Facebook Wants You To Rate News Sources Based On How Much You Trust Them

Katrina Barber

Facebook is changing (again). Earlier this month, the social media company (or is it a publishing platform?) announced it would be drastically altering its news feed feature to show users more content from people on their friends list and fewer items from publishers, following two years of the platform dealing with problems like bots, trolls, and fake news. Facebook announced Friday an additional update — asking users to rate news sources so that the news items they do see in their feed are from trusted outlets.

Facebook head Mark Zuckerberg announced the new feature in a lengthy post in which he declared he no longer wanted Facebook to be the arbiter of content. Zuckerberg added he wasn’t comfortable with Facebook having that responsibility in a “world with so much division.” Here’s part of his explanation on the subject:

Here’s how this will work. As part of our ongoing quality surveys, we will now ask people whether they’re familiar with a news source and, if so, whether they trust that source. The idea is that some news organizations are only trusted by their readers or watchers, and others are broadly trusted across society even by those who don’t follow them directly. (We eliminate from the sample those who aren’t familiar with a source, so the output is a ratio of those who trust the source to those who are familiar with it.)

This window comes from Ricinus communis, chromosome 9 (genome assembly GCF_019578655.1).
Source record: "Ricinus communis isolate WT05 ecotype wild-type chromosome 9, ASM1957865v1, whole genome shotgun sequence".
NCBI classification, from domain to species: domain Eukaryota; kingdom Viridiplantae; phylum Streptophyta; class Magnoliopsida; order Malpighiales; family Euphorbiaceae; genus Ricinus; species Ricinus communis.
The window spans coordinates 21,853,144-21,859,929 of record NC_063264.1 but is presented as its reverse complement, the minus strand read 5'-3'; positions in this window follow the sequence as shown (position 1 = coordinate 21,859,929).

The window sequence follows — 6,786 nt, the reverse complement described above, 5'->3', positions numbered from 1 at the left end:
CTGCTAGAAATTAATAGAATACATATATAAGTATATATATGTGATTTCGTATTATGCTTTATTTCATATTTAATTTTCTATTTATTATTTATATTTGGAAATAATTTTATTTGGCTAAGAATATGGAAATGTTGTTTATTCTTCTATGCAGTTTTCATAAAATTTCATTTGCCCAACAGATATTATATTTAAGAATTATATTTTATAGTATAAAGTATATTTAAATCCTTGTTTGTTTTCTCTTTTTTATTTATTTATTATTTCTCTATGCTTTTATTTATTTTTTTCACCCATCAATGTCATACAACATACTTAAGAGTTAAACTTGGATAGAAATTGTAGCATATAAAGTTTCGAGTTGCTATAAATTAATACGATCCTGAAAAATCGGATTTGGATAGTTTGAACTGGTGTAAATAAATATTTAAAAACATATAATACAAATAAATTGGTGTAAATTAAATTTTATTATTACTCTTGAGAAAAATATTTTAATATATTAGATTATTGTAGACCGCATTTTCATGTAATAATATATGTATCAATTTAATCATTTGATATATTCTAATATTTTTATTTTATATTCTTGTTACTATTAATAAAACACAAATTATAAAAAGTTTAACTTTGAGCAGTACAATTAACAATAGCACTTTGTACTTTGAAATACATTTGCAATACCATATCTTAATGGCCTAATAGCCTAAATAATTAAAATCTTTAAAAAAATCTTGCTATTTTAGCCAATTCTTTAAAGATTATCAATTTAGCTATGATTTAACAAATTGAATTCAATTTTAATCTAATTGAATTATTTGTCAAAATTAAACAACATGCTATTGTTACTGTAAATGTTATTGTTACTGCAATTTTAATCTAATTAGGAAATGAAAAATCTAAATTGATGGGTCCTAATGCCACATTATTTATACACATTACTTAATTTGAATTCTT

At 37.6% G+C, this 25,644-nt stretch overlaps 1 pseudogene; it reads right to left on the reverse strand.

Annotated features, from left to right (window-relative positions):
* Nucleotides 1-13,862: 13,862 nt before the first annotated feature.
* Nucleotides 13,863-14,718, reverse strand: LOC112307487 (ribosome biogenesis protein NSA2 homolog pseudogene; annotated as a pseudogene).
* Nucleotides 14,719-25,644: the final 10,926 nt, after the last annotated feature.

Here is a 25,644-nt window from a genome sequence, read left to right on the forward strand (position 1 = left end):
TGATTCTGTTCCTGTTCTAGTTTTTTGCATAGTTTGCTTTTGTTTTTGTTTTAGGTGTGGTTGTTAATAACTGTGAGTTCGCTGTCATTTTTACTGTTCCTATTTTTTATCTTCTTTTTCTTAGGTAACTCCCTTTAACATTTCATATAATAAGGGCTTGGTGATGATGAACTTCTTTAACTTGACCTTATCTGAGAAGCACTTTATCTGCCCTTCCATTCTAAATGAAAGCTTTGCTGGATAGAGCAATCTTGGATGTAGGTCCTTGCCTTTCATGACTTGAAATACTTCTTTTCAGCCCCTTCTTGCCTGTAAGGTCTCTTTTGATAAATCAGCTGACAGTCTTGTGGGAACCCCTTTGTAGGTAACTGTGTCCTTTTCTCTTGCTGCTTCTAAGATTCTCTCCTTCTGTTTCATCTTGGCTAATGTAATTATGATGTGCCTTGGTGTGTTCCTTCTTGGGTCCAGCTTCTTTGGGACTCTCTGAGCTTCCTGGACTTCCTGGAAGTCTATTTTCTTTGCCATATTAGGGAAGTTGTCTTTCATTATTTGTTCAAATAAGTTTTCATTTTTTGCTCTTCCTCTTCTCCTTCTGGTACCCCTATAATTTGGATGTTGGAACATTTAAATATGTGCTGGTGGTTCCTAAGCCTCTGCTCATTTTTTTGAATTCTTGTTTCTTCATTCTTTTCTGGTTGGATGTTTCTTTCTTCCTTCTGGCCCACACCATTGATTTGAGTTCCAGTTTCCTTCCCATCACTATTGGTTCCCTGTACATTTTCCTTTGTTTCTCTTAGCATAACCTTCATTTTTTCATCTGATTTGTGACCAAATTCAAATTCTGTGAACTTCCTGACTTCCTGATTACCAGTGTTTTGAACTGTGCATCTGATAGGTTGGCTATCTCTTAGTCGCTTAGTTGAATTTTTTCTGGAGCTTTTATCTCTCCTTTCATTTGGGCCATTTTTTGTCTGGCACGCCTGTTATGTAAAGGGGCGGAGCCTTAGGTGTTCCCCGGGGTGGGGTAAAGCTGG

This update will not change the amount of news you see on Facebook. It will only shift the balance of news you see towards sources that are determined to be trusted by the community.

Facebook will take a three-pronged approach to improving the news: trusted sources, informative content, and local news. How was the first approach calculated?

We surveyed a diverse and representative sample of people using Facebook across the US to gauge their familiarity with, and trust in, various different sources of news. This data will help to inform ranking in News Feed.

Facebook said that news outlets that are “broadly trusted” might see a huge uptick in traffic, while less trusted sources may see a downswing. However, the fact that Russian bots and other political interest groups have gamed the Facebook system before may not inspire much trust in the process.

Read Zuckerberg’s entire post on the matter below:

(Via Facebook Newsroom)